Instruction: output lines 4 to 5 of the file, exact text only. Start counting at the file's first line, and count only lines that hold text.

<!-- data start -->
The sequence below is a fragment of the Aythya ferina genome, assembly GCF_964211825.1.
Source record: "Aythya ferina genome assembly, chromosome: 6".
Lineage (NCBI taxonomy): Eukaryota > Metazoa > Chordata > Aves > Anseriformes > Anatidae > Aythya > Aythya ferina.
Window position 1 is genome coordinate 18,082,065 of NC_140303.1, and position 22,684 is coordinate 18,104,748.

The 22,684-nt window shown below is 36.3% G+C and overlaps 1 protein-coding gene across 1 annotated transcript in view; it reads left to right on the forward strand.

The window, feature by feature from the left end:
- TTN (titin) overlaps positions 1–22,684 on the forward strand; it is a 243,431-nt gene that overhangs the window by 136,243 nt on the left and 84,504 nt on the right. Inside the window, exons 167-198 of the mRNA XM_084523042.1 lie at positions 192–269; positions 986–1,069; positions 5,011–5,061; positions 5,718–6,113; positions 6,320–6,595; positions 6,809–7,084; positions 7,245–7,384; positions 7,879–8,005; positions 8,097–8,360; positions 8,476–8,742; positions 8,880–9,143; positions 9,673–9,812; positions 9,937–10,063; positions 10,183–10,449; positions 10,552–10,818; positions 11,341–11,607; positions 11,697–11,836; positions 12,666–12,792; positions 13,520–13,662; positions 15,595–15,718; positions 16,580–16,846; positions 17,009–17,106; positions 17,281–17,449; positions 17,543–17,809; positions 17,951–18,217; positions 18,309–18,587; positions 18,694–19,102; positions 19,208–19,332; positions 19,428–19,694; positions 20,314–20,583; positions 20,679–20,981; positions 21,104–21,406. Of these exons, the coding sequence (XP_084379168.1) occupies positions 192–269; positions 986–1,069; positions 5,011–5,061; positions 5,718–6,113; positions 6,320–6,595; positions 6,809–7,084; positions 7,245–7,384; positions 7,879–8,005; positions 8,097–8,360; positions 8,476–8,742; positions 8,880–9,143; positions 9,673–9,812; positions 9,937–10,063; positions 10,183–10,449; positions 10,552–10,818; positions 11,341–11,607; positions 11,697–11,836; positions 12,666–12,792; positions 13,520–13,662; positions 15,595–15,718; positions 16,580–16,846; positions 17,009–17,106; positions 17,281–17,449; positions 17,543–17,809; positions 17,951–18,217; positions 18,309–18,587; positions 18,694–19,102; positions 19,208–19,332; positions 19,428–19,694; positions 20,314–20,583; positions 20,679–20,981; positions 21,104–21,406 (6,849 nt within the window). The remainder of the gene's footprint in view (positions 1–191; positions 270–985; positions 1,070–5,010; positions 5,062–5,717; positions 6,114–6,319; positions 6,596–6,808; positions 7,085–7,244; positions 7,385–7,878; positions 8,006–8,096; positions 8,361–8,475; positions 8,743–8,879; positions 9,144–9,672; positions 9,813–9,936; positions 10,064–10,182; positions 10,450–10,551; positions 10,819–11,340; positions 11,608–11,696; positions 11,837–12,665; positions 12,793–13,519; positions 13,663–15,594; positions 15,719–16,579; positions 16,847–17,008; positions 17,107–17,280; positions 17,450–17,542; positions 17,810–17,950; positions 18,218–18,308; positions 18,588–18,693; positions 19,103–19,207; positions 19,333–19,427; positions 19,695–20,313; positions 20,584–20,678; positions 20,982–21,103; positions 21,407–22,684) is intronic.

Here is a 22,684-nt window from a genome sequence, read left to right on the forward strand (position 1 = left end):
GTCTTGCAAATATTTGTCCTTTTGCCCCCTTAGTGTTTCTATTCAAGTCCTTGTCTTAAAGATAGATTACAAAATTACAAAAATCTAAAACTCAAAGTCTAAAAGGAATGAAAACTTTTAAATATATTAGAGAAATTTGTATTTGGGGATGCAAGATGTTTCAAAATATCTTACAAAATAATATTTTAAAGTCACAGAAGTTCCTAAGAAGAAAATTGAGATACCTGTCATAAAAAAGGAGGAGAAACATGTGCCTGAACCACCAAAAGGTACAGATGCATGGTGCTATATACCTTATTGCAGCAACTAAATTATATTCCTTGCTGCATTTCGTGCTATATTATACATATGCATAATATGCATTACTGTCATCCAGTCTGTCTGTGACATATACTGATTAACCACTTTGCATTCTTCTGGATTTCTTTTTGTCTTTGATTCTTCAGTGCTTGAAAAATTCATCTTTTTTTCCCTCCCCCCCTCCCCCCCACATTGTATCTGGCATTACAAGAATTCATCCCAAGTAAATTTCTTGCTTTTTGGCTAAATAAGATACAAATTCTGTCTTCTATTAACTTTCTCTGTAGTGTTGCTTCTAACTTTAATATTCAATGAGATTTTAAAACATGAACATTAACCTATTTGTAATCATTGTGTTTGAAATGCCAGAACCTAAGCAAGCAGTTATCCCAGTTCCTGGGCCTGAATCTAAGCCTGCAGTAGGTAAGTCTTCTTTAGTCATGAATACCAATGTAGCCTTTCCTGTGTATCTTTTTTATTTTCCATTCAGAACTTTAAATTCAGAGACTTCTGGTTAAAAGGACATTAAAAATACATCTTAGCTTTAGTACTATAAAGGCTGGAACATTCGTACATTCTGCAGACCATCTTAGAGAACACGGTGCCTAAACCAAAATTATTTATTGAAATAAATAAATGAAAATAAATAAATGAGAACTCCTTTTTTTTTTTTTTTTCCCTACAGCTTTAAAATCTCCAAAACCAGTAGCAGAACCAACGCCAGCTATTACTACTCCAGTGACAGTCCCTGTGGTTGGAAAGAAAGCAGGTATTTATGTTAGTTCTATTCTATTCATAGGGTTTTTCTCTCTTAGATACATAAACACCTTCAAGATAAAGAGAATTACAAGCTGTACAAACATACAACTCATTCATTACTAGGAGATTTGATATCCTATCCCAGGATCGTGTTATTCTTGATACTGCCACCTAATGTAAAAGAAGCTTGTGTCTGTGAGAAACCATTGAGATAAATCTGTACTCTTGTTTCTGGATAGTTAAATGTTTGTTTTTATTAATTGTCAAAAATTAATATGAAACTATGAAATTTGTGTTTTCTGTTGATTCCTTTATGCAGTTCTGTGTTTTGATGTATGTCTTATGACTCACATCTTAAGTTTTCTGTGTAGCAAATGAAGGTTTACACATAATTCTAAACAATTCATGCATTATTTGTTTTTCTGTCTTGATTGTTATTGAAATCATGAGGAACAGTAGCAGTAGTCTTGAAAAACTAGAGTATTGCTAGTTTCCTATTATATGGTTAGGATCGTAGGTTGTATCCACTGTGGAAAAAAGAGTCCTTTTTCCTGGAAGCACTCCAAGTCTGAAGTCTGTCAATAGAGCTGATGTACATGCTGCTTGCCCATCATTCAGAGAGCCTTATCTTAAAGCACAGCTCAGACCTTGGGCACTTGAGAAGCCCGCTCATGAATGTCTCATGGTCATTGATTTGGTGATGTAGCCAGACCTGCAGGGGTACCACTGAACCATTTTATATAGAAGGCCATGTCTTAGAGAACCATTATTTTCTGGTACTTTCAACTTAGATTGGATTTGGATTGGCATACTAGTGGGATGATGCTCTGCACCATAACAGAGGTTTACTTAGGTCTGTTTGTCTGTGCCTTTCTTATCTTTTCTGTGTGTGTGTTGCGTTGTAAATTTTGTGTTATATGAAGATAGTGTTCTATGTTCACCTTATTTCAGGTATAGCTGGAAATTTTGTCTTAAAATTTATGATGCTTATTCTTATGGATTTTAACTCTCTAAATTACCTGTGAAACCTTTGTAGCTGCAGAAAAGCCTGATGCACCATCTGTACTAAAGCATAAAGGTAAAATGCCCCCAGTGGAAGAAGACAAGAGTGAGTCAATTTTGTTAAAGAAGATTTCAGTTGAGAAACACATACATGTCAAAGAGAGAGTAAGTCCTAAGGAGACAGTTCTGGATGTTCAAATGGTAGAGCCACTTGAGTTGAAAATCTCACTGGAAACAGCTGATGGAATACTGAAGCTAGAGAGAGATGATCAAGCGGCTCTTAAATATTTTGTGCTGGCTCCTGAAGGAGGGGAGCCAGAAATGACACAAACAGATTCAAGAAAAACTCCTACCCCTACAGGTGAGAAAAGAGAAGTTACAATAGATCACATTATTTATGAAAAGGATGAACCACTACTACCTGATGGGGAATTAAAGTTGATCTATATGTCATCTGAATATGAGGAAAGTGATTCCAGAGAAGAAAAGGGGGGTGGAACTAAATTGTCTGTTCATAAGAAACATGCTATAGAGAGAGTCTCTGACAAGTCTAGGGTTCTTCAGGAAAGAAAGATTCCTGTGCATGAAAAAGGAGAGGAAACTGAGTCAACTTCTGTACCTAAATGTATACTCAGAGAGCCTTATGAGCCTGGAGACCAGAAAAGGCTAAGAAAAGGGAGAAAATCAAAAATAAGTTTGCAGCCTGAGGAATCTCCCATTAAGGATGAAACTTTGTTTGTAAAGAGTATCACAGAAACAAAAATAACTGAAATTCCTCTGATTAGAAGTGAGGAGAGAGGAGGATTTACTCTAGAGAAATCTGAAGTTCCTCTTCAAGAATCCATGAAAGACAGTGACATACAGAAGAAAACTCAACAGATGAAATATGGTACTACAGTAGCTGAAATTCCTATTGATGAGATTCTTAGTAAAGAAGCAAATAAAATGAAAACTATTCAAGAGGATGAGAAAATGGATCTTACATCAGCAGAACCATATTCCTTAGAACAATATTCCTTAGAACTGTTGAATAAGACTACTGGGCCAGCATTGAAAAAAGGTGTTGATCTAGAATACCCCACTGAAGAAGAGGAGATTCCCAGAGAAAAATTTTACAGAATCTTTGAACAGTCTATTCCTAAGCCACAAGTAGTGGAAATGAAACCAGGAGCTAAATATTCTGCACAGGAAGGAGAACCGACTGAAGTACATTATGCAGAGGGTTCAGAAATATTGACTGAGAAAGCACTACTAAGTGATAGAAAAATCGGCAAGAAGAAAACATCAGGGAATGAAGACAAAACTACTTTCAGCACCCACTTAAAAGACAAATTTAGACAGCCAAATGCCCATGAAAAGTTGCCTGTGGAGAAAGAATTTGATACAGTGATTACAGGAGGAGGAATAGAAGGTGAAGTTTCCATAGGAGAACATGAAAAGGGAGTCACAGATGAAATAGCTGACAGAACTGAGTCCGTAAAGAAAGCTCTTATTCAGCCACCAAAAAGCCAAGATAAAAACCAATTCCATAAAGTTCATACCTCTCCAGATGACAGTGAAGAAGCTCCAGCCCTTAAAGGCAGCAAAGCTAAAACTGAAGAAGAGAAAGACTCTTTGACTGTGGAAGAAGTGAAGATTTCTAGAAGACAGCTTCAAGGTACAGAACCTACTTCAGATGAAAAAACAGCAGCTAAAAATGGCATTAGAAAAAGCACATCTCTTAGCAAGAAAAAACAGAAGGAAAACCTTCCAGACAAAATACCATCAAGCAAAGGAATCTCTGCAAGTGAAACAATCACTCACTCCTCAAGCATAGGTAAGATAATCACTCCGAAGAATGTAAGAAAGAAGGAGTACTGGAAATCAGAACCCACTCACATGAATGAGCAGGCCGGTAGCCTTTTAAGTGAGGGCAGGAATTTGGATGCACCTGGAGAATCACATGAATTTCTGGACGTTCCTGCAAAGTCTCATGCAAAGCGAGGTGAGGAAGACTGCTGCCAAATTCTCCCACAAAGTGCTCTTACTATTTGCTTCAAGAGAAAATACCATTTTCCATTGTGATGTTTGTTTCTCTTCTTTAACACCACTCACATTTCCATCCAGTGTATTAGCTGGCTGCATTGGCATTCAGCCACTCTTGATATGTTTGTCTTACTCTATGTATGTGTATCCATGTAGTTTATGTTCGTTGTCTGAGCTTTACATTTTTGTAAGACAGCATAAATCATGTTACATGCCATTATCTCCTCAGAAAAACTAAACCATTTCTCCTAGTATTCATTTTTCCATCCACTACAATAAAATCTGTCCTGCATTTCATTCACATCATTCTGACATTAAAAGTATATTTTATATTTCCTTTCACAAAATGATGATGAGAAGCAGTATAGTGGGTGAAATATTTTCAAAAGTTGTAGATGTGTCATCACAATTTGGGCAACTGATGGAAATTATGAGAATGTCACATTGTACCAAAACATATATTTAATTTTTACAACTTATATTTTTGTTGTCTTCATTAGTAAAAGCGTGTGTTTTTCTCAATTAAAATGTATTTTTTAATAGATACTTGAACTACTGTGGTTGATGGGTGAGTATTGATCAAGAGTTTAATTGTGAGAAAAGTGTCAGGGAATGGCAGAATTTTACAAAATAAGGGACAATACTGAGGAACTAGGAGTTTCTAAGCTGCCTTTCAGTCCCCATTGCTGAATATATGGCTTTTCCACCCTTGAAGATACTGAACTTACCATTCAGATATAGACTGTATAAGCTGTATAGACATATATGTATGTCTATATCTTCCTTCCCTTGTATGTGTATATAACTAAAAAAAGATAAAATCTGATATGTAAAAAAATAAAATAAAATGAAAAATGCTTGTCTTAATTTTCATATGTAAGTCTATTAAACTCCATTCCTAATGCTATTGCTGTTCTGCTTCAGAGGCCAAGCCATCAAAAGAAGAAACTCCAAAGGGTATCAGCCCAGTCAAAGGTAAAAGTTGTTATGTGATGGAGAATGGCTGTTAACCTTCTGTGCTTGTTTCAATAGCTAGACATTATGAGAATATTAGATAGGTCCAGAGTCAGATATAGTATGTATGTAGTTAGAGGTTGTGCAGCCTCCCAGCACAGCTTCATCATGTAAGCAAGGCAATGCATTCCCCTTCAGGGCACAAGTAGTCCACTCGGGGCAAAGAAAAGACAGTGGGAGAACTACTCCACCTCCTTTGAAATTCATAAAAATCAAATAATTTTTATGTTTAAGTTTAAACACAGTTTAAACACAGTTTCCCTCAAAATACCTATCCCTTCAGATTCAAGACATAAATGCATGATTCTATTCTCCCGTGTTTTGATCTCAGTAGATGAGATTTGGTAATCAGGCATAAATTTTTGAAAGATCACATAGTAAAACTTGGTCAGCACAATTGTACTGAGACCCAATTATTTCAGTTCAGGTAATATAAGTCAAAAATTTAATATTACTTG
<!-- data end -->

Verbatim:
Window position 1 is genome coordinate 18,082,065 of NC_140303.1, and position 22,684 is coordinate 18,104,748.

The 22,684-nt window shown below is 36.3% G+C and overlaps 1 protein-coding gene across 1 annotated transcript in view; it reads left to right on the forward strand.